From a tiny village in Himachal Pradesh that had no school to founding the US-based $2-billion (Annual recurring revenue) company, company Zscaler, 66-year-old Jay Chaudhry has come a long way.

The Indian-American entrepreneur recalls walking 4 km every day from his village, Panoh, in Una district to study at the nearest government school. After topping the pre-university exams at the state level, he studied for his BTech degree at the erstwhile Institute of Technology, Banaras Hindu University (IIT-BHU today) and, with help from the Tata Group, travelled to the US for a master’s at the University of Cincinnati.

Today, his company works to protect global majors like Tata Steel, Tata Power, Godrej, Fedex, Siemens, General Electric, United Airlines, Goldman Sachs and CVS Pharmacy from cyberattacks and cybercriminals.

Founded in 2007, Zscaler has a 7,000-strong global workforce (including about 40 per cent in India), 8,000 customers (30 per cent of the Forbes Global 2000), and performs over 400 billion transactions a day. It analyses and harnesses knowledge from over 500 trillion data points daily across users, devices, networks, and applications, he told businessline recently in Las Vegas, on the sidelines of ZenithLive2024, the company’s annual event.

Early struggles

“My parents were small-scale farmers. My father never got a chance to study because the nearest school was 10 km away. When I was young, there was a school about 4 km away and I could walk to it. My parents encouraged me to study well because they couldn’t,” he reminisced.

At IT-BHU everybody talked about going to the US, he said. He was drawn to the idea too.

“I had to choose a school that gave me tuition scholarships. I got into University of Cincinnati but almost missed it because I couldn’t arrange a loan for the air tickets. I kept researching for help and stumbled upon Tata loan scholarships for students to study abroad,” he said. “That was a major turning point in my career,” he added.

Chaudhry was one among 30 students offered the Tata scholarship that year. JRD Tata, who was in his late 70s then, interviewed all the final candidates individually. It was a four-minute interaction with three questions about his background. Tata then wished him good luck. They were looking for students who could succeed and return the loan, which would then be offered to some other student, Chaudhry explained.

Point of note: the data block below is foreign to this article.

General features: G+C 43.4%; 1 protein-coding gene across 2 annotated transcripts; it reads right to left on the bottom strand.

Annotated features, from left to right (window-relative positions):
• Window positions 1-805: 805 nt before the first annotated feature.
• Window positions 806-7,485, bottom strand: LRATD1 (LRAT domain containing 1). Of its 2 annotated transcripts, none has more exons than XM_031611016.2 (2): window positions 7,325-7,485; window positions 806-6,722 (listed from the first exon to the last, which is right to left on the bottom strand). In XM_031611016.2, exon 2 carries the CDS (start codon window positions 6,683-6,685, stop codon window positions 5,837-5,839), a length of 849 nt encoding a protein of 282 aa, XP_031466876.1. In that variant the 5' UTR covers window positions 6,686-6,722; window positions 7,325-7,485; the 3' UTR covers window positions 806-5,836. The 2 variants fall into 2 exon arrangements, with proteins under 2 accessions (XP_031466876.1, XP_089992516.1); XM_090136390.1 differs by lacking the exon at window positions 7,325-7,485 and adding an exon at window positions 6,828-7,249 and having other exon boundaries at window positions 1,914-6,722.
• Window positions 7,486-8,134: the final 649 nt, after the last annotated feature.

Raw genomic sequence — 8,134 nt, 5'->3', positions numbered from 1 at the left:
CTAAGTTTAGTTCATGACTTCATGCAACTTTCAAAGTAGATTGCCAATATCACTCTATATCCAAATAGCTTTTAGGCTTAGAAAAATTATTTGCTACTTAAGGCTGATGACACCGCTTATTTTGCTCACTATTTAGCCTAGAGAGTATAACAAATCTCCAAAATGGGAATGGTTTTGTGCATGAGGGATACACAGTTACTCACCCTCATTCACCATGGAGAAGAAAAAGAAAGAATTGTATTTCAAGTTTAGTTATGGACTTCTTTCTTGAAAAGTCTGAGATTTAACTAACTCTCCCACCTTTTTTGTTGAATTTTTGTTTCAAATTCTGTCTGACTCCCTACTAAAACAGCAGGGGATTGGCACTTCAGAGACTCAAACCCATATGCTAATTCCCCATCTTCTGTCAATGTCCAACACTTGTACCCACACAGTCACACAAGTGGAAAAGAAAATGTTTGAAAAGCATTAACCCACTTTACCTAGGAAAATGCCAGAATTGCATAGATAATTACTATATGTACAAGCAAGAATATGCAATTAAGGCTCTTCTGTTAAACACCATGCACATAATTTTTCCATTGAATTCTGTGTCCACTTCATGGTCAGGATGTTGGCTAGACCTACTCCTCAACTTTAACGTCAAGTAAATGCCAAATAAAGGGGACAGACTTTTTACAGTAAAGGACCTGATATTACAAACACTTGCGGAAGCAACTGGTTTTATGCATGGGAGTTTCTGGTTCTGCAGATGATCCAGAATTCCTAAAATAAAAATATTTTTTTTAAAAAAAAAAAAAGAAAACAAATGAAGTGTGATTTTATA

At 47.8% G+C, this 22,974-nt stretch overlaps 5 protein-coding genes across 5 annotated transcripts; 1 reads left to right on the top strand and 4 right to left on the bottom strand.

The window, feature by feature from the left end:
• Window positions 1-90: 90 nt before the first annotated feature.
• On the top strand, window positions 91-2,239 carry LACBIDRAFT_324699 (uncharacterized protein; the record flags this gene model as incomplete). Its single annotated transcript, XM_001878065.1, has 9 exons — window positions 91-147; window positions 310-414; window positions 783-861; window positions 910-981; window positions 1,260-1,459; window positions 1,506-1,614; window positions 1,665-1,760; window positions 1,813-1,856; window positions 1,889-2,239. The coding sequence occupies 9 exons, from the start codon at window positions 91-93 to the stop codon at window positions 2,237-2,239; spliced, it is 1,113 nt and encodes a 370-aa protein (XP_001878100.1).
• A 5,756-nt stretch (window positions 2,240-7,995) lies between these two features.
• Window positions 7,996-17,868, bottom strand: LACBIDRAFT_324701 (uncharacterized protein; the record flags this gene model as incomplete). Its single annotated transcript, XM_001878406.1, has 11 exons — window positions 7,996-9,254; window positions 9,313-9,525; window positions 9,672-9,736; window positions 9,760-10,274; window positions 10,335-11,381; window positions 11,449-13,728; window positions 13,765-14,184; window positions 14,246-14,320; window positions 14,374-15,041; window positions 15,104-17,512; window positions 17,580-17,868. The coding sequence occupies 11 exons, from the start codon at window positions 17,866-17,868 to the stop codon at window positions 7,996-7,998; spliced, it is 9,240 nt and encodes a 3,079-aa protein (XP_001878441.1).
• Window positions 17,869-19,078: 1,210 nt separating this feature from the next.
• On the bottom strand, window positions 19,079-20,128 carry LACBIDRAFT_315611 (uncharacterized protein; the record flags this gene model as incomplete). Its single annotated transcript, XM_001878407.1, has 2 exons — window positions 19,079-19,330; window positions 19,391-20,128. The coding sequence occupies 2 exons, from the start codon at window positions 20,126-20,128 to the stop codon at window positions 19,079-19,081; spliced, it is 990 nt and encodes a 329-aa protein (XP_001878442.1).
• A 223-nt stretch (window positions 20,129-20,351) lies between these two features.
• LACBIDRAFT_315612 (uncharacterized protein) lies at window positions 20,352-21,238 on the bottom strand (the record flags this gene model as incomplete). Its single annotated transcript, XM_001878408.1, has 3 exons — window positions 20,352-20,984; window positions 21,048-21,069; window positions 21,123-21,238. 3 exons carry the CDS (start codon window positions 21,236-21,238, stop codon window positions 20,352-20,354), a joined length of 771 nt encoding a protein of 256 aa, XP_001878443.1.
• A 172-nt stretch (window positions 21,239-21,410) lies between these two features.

“After graduating from the University of Cincinnati in the US, I worked in IBM in sales and marketing. However, I was always curious to do things on my own. America is a wonderful country to do anything. That’s how I ended up starting multiple successful companies,” he said.

Great Start

Chaudhry started SecureIT as a pure-play Internet security service in 1996, and there was no looking back. It was eventually acquired by VeriSign in 1998. He next founded and led CoreHarbor, a managed e-commerce solution, until it was acquired by USi/AT&T. From 2000 to 2006, he founded and led CipherTrust, an email security gateway that later merged with Secure Computing. In 2002, he founded and led AirDefense, a wireless security pioneer, and it was later acquired by Motorola.

Bigger dream

“In 2007-08, I no longer had interest in launching a startup and selling it, and instead I looked at building a long-lasting business. With our personal investment of around $50 million, Zscaler was born. The dream was to build the Salesforce of cloud security and as a public company. Today we are growing rapidly; we are cash flow positive,” he said.

The Zscaler Zero Trust Exchange platform protects customers from cyberattacks and data loss by connecting users, devices, and applications in any location. Distributed across 150-plus data centres globally, it is the world’s largest in-line cloud security platform.

India presence

“We have a big presence in India. The biggest of the big names in India are our customers. This includes most of the system integrators, Godrej, Tata Steel, Tata Power, Aditya Birla and also the governments,” he said.

“We opened the Bengaluru office of Zscaler before opening the office in Silicon Valley. We expanded rapidly to other places, including Chandigarh, Pune and Hyderabad,” he recalled.

The company has a large security research team in India focusing on newer cyber threats and to pre-empt hackers from carrying out any serious attacks against clients.

India is one of the most vulnerable countries for cyberattacks, he said, but not much was being spent on cybersecurity measures in the past. That is changing, he observed. “In the past five years, clients are spending as they started working with Western companies. Today, some of the largest banks in India are our customers,” he said. For Zscaler, the India business ranks sixth after the US, Japan, the UK, Germany, Australia.

Eye on $5-billion mark

It took 15 years for Zscaler to achieve an annual recurring revenue of $1 billion but just seven quarters to double it. “We haven’t talked about the timing of reaching $5 billion because, as a public company, we cannot give a forward looking statement. But the market is big. Our platform is very good. And we have a good go-to-market team and we are further upgrading it. There is an addressable market of around $100 billion. Now it is a lasting company and a generational company. There is no plan to sell,” he said, rounding off the conversation.

(The writer was recently in Las Vegas at the company’s invitation)